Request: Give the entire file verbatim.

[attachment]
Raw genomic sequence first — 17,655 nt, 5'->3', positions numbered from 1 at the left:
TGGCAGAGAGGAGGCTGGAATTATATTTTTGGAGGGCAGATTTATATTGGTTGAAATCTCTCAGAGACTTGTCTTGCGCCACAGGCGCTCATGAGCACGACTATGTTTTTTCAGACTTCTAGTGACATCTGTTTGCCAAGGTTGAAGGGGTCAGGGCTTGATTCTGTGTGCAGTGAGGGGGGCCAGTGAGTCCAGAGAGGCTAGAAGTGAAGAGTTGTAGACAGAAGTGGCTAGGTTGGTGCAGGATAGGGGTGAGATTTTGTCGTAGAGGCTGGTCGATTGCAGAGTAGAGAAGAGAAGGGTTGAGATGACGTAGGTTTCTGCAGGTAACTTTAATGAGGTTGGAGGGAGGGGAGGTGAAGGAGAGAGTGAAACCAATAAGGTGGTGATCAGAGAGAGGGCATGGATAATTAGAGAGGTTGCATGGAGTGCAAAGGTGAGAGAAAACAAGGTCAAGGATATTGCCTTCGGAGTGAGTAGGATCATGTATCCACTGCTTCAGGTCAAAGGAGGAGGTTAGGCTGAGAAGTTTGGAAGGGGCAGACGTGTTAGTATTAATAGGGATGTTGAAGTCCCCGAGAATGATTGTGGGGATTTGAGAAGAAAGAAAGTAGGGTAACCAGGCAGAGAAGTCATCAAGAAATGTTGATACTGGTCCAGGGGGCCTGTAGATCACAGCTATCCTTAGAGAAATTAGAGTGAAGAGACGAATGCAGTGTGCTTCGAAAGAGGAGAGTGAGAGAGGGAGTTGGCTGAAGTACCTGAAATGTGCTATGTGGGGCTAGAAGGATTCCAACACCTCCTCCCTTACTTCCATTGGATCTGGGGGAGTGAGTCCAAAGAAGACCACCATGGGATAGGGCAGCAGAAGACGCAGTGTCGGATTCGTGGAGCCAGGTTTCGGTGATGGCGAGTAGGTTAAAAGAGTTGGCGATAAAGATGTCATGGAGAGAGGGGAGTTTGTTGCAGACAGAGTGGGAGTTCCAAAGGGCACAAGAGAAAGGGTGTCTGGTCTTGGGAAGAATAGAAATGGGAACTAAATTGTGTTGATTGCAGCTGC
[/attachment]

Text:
Raw genomic sequence first — 17,655 nt, 5'->3', positions numbered from 1 at the left:
TGGCAGAGAGGAGGCTGGAATTATATTTTTGGAGGGCAGATTTATATTGGTTGAAATCTCTCAGAGACTTGTCTTGCGCCACAGGCGCTCATGAGCACGACTATGTTTTTTCAGACTTCTAGTGACATCTGTTTGCCAAGGTTGAAGGGGTCAGGGCTTGATTCTGTGTGCAGTGAGGGGGGCCAGTGAGTCCAGAGAGGCTAGAAGTGAAGAGTTGTAGACAGAAGTGGCTAGGTTGGTGCAGGATAGGGGTGAGATTTTGTCGTAGAGGCTGGTCGATTGCAGAGTAGAGAAGAGAAGGGTTGAGATGACGTAGGTTTCTGCAGGTAACTTTAATGAGGTTGGAGGGAGGGGAGGTGAAGGAGAGAGTGAAACCAATAAGGTGGTGATCAGAGAGAGGGCATGGATAATTAGAGAGGTTGCATGGAGTGCAAAGGTGAGAGAAAACAAGGTCAAGGATATTGCCTTCGGAGTGAGTAGGATCATGTATCCACTGCTTCAGGTCAAAGGAGGAGGTTAGGCTGAGAAGTTTGGAAGGGGCAGACGTGTTAGTATTAATAGGGATGTTGAAGTCCCCGAGAATGATTGTGGGGATTTGAGAAGAAAGAAAGTAGGGTAACCAGGCAGAGAAGTCATCAAGAAATGTTGATACTGGTCCAGGGGGCCTGTAGATCACAGCTATCCTTAGAGAAATTAGAGTGAAGAGACGAATGCAGTGTGCTTCGAAAGAGGAGAGTGAGAGAGGGAGTTGGCTGAAGTACCTGAAATGTGCTATGTGGGGCTAGAAGGATTCCAACACCTCCTCCCTTACTTCCATTGGATCTGGGGGAGTGAGTCCAAAGAAGACCACCATGGGATAGGGCAGCAGAAGACGCAGTGTCGGATTCGTGGAGCCAGGTTTCGGTGATGGCGAGTAGGTTAAAAGAGTTGGCGATAAAGATGTCATGGAGAGAGGGGAGTTTGTTGCAGACAGAGTGGGAGTTCCAAAGGGCACAAGAGAAAGGGTGTCTGGTCTTGGGAAGAATAGAAATGGGAACTAAATTGTGTTGATTGCAGCTGC